Everything is a Network, but the Network is Not Everything: Dynamics of Stage-Structured Food Webs
Abstract: Ecological communities are traditionally viewed as networks of negative and positive interactions between species, while the species themselves are seen as collections of identical individuals. Using this conceptualization, however, it has been difficult to explain the importance of biodiversity. In fact, analysis of the topology of ecological interaction networks has shown that “diversity begets instability”: more complex and more diverse communities tend to be dynamically unstable and hence not persist. Complex communities are predicted to be stable only when species growth rates are mostly limited by intraspecific self-regulation (within-node limitation) rather than by interactions with resources, competitors, and predators.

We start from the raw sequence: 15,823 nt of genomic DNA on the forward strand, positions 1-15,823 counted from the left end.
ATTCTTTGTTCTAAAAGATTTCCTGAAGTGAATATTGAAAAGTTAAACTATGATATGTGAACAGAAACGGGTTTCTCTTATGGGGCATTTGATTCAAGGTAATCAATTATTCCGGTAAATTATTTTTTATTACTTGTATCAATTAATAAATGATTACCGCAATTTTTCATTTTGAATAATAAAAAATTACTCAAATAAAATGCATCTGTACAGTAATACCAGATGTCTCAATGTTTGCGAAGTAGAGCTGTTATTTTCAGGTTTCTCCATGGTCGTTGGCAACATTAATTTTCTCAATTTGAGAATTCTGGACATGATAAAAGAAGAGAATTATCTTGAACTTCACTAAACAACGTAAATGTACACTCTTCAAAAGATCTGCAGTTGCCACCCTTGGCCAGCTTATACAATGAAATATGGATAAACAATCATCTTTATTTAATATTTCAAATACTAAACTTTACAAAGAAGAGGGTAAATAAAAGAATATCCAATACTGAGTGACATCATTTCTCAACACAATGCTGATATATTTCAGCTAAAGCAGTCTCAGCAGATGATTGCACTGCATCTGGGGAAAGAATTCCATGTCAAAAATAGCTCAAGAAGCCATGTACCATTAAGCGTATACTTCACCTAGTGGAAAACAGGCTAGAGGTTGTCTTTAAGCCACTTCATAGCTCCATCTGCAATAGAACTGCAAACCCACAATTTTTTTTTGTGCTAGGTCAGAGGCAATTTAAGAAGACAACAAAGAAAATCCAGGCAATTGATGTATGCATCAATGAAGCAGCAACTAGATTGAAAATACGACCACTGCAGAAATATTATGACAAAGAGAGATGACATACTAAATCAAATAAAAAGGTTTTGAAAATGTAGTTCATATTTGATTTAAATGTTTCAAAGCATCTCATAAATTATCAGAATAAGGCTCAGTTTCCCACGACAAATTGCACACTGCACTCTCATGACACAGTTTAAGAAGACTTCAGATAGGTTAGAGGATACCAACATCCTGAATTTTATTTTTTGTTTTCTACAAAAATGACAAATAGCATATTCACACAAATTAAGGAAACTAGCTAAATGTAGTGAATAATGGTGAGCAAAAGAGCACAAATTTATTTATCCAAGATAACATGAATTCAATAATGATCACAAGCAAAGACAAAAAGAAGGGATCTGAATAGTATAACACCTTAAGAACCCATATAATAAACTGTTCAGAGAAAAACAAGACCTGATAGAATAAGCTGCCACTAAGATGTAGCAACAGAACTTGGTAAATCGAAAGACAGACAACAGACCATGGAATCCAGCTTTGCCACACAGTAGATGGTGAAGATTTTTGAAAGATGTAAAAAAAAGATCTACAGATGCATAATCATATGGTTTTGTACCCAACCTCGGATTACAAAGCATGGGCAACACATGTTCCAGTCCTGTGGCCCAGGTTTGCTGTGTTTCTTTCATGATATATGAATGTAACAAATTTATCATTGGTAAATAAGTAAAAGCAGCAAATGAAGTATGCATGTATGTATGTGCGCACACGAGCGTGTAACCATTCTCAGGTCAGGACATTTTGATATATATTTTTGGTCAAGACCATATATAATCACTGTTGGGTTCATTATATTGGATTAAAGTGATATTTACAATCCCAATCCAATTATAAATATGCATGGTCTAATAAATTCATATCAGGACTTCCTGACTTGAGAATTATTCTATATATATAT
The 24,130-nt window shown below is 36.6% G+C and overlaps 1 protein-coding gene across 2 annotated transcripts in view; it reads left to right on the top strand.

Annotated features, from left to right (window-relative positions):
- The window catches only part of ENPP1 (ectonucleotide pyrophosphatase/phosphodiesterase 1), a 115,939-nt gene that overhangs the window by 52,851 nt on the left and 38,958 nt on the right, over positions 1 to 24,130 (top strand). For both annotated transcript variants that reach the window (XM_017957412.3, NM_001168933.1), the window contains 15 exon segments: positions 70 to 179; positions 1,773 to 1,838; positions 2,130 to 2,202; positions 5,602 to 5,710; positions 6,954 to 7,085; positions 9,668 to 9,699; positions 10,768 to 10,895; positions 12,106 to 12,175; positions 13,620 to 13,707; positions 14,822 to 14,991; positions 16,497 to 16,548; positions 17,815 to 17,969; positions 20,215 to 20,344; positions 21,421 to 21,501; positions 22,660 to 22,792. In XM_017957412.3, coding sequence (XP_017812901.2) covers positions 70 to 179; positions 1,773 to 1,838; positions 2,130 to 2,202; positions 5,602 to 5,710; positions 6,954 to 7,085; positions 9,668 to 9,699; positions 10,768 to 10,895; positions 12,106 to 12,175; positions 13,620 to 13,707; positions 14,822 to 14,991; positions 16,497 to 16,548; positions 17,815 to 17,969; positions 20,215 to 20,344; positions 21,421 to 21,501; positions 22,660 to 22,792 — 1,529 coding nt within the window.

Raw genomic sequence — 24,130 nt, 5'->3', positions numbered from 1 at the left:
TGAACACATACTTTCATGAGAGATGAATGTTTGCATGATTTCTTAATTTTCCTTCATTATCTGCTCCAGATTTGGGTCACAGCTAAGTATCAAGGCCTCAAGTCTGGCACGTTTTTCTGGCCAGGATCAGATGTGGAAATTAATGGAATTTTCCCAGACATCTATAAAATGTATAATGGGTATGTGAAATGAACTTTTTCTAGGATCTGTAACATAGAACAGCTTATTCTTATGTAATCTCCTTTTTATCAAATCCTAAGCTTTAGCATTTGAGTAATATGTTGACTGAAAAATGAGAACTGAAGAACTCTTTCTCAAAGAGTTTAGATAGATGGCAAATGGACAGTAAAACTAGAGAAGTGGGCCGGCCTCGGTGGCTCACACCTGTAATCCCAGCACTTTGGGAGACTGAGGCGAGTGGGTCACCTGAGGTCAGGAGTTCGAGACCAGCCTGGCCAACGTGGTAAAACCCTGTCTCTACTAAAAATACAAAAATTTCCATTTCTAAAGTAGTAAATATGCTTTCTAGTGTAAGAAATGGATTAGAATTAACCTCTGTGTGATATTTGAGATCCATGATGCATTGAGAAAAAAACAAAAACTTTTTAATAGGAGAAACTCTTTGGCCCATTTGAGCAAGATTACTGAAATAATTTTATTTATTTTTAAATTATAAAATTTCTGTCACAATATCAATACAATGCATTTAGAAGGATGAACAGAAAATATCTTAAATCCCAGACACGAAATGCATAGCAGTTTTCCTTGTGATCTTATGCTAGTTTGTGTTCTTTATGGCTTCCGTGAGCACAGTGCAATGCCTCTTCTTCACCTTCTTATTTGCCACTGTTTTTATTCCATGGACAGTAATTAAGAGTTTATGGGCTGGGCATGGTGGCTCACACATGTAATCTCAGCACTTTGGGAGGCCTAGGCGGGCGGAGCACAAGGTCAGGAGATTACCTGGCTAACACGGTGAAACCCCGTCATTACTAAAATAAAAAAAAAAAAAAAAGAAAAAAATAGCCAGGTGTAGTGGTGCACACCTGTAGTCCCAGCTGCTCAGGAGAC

In this talk I show how adding a second axis of complexity to the study of ecological interaction networks yields contrasting predictions about the relation between community diversity and stability. This second axis recognizes that conspecific individuals are different from one another, first and foremost, because they are in different stages of development. Using food web models that account for juvenile and adult individuals of species, I show that commonly observed differences between juveniles and adults in foraging capacity and predation risk result in larger, more complex communities than predicted by models without stage structure. Based on their species interaction networks these complex and diverse communities would be expected to be unstable, but these destabilizing effects of species interactions are overruled by stabilizing changes in juvenile–adult stage structure. Differences between juvenile and adult individuals hence offer a natural resolution to the diversity–stability enigma of ecological communities.